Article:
On March 16, 1621, Samoset, of the Mohegan, approached the colonists in their village. He said his people were a five day walk and one day canoe from where they were, and that he had learned English from the men who fished and hunted with his people. It was Samoset who told the Pilgrims that their settlement land was called Patuxet. Four years prior to their arrival, the Patuxet people had been wiped out by a plague, after white men had come to their land.
Samoset told them of their neighbors, the Wampanoag, whom he was living with, and the Nausets- the ones who had fired upon them in the woods. He explained that when Captain Thomas Hunt came in 1614, he deceived them and took twenty-seven men with him. He sold them into slavery for 20 pound each. Twenty of the men had been Patuxet and seven had been Nauset. When the Nauset saw that the white men had returned, they had attacked before their men were taken again. Samoset helped take the message to the Wampanoag that these white men did not condone what Captain Hunt had done.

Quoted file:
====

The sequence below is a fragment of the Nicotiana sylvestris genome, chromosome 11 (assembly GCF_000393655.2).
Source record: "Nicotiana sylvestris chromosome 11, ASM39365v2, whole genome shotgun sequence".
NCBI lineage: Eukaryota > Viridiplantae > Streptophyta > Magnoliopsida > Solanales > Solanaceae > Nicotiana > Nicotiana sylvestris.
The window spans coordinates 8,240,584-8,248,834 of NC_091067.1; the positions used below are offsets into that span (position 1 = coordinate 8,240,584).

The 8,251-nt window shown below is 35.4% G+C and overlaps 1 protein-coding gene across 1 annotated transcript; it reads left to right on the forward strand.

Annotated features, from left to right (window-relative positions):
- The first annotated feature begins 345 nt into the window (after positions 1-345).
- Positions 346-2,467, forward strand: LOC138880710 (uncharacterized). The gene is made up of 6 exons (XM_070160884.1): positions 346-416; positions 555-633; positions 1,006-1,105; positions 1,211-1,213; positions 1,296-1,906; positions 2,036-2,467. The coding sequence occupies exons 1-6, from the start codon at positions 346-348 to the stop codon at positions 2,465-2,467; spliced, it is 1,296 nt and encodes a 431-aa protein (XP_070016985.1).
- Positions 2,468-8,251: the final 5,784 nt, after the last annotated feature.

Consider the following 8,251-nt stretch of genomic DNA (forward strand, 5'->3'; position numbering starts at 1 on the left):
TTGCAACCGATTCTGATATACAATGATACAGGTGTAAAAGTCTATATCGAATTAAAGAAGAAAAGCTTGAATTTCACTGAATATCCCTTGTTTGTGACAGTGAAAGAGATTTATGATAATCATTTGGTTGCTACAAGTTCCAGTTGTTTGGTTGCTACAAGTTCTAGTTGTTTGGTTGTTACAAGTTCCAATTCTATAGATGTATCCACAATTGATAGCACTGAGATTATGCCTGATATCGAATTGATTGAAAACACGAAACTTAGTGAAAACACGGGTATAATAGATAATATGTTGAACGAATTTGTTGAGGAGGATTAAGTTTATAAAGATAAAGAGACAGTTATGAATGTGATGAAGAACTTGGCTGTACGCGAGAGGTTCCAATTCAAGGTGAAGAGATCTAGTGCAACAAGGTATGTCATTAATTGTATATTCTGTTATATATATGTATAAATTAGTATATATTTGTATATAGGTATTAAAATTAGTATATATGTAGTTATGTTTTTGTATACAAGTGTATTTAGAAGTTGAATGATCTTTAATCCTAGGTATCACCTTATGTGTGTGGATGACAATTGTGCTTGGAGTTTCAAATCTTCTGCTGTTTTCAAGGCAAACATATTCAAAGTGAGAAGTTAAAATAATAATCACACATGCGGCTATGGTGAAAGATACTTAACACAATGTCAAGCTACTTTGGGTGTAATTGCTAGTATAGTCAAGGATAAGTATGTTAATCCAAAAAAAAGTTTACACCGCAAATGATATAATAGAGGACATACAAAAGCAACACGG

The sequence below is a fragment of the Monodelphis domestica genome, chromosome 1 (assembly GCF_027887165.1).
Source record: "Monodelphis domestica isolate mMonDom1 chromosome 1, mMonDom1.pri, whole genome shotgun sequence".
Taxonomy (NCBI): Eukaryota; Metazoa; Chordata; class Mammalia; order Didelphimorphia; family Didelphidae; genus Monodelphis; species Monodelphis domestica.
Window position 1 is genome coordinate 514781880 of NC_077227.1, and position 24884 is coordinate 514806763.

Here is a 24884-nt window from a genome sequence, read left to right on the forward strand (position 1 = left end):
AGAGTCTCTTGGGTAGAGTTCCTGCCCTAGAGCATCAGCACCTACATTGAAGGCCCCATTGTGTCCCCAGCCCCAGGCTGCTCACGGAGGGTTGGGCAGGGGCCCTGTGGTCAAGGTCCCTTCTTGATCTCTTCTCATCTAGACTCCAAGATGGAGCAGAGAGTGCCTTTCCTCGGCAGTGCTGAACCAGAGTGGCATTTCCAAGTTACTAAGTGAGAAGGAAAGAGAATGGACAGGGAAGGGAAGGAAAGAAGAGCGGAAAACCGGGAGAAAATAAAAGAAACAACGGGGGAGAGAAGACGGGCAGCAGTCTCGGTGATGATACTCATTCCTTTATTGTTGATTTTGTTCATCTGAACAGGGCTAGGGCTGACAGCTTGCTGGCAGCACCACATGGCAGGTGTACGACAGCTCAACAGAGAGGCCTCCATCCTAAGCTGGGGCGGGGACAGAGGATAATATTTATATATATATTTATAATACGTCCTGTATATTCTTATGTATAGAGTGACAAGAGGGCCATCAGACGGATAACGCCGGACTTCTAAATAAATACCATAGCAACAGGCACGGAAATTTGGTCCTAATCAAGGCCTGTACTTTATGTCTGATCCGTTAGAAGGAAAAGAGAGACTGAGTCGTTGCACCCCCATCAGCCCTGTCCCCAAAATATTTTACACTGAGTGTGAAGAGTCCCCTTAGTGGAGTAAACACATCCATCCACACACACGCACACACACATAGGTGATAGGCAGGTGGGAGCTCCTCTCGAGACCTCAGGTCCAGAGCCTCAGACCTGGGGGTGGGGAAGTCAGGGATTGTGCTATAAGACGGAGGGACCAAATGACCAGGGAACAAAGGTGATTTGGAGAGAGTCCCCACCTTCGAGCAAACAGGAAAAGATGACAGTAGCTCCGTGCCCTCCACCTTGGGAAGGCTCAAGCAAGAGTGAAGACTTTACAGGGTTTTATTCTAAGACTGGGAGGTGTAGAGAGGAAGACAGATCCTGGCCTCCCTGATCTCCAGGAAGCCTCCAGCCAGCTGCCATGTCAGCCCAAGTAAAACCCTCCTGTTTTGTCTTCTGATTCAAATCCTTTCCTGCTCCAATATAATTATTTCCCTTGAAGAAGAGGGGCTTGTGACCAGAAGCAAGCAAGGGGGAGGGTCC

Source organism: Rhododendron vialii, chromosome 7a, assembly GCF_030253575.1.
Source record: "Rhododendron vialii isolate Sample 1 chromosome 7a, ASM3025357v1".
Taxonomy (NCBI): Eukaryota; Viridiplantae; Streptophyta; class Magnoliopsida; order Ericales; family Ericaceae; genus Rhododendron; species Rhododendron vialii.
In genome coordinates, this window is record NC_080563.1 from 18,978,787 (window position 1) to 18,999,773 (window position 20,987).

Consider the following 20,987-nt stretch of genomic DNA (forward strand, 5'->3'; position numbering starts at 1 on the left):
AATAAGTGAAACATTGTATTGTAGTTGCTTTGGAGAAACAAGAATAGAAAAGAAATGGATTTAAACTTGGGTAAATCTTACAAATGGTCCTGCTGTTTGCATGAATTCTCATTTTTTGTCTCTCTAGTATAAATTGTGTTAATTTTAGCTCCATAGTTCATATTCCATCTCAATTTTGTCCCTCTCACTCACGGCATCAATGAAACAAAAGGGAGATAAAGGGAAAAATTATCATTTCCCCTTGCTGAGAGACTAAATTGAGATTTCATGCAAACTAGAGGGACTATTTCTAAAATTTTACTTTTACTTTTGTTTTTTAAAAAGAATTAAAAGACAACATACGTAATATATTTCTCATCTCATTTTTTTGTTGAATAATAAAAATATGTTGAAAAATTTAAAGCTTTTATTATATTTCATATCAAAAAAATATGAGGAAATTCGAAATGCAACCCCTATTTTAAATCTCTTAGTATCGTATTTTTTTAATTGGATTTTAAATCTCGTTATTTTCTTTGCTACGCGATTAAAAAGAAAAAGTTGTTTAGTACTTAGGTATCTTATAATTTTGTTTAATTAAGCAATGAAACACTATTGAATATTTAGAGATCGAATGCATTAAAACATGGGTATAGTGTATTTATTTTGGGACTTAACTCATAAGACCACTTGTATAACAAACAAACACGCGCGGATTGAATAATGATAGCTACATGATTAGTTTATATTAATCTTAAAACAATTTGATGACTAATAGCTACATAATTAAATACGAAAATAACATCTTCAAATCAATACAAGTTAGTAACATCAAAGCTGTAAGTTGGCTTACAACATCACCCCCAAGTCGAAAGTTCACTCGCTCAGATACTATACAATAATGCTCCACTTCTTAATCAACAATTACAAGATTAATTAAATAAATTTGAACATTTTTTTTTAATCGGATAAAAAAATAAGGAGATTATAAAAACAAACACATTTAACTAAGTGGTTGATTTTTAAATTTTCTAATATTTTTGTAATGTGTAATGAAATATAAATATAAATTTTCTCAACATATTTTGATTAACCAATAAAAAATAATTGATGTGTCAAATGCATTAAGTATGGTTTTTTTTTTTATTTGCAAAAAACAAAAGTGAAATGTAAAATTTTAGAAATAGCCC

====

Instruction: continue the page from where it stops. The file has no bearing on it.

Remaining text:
A few days later, Samoset returned with Tisquantum, commonly remembered as Squanto, who also spoke fluent English. He was a native Patuxet who had been taken into slavery. He lived first with Spanish monks, second in England with a merchant named John Slaney, and third as a guide for Ferdinando Gorges, coming home on an expedition ship in 1619. Tisquantum acted as an interpreter between the English colony and the local Wampanoag tribe. He helped teach the Separatist farmers to cultivate corn, extract maple sap, catch fish and eels, and how to avoid the local poisonous plants. Their first harvest was a successful one.